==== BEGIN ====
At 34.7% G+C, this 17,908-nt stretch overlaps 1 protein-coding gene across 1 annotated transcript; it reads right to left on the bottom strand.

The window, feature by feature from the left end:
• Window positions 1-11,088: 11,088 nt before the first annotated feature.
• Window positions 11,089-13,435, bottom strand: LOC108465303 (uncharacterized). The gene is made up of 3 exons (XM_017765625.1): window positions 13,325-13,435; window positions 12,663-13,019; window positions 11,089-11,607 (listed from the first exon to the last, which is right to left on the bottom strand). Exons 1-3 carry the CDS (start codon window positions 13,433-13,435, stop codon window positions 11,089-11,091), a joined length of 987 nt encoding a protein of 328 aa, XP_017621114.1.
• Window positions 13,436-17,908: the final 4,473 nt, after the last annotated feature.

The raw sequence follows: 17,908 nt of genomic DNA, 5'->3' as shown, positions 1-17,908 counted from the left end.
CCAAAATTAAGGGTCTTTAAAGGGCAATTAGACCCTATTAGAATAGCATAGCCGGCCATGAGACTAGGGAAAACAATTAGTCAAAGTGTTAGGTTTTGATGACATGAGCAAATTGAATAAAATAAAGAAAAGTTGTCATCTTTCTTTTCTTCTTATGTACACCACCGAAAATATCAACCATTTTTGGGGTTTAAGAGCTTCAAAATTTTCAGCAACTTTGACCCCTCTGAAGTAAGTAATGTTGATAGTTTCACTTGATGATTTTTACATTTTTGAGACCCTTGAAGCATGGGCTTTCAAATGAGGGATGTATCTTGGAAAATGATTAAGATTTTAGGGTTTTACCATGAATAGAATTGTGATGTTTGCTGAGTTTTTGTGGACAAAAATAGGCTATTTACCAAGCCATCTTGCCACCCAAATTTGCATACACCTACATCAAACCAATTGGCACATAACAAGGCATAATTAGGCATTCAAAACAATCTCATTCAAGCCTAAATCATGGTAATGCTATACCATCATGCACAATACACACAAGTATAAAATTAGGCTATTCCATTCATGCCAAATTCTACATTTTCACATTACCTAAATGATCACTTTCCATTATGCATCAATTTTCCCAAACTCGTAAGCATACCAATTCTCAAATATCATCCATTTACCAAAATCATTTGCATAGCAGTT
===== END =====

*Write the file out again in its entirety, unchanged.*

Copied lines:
At 34.7% G+C, this 17,908-nt stretch overlaps 1 protein-coding gene across 1 annotated transcript; it reads right to left on the bottom strand.

The window, feature by feature from the left end:
• Window positions 1-11,088: 11,088 nt before the first annotated feature.
• Window positions 11,089-13,435, bottom strand: LOC108465303 (uncharacterized). The gene is made up of 3 exons (XM_017765625.1): window positions 13,325-13,435; window positions 12,663-13,019; window positions 11,089-11,607 (listed from the first exon to the last, which is right to left on the bottom strand). Exons 1-3 carry the CDS (start codon window positions 13,433-13,435, stop codon window positions 11,089-11,091), a joined length of 987 nt encoding a protein of 328 aa, XP_017621114.1.
• Window positions 13,436-17,908: the final 4,473 nt, after the last annotated feature.

The raw sequence follows: 17,908 nt of genomic DNA, 5'->3' as shown, positions 1-17,908 counted from the left end.
CCAAAATTAAGGGTCTTTAAAGGGCAATTAGACCCTATTAGAATAGCATAGCCGGCCATGAGACTAGGGAAAACAATTAGTCAAAGTGTTAGGTTTTGATGACATGAGCAAATTGAATAAAATAAAGAAAAGTTGTCATCTTTCTTTTCTTCTTATGTACACCACCGAAAATATCAACCATTTTTGGGGTTTAAGAGCTTCAAAATTTTCAGCAACTTTGACCCCTCTGAAGTAAGTAATGTTGATAGTTTCACTTGATGATTTTTACATTTTTGAGACCCTTGAAGCATGGGCTTTCAAATGAGGGATGTATCTTGGAAAATGATTAAGATTTTAGGGTTTTACCATGAATAGAATTGTGATGTTTGCTGAGTTTTTGTGGACAAAAATAGGCTATTTACCAAGCCATCTTGCCACCCAAATTTGCATACACCTACATCAAACCAATTGGCACATAACAAGGCATAATTAGGCATTCAAAACAATCTCATTCAAGCCTAAATCATGGTAATGCTATACCATCATGCACAATACACACAAGTATAAAATTAGGCTATTCCATTCATGCCAAATTCTACATTTTCACATTACCTAAATGATCACTTTCCATTATGCATCAATTTTCCCAAACTCGTAAGCATACCAATTCTCAAATATCATCCATTTACCAAAATCATTTGCATAGCAGTT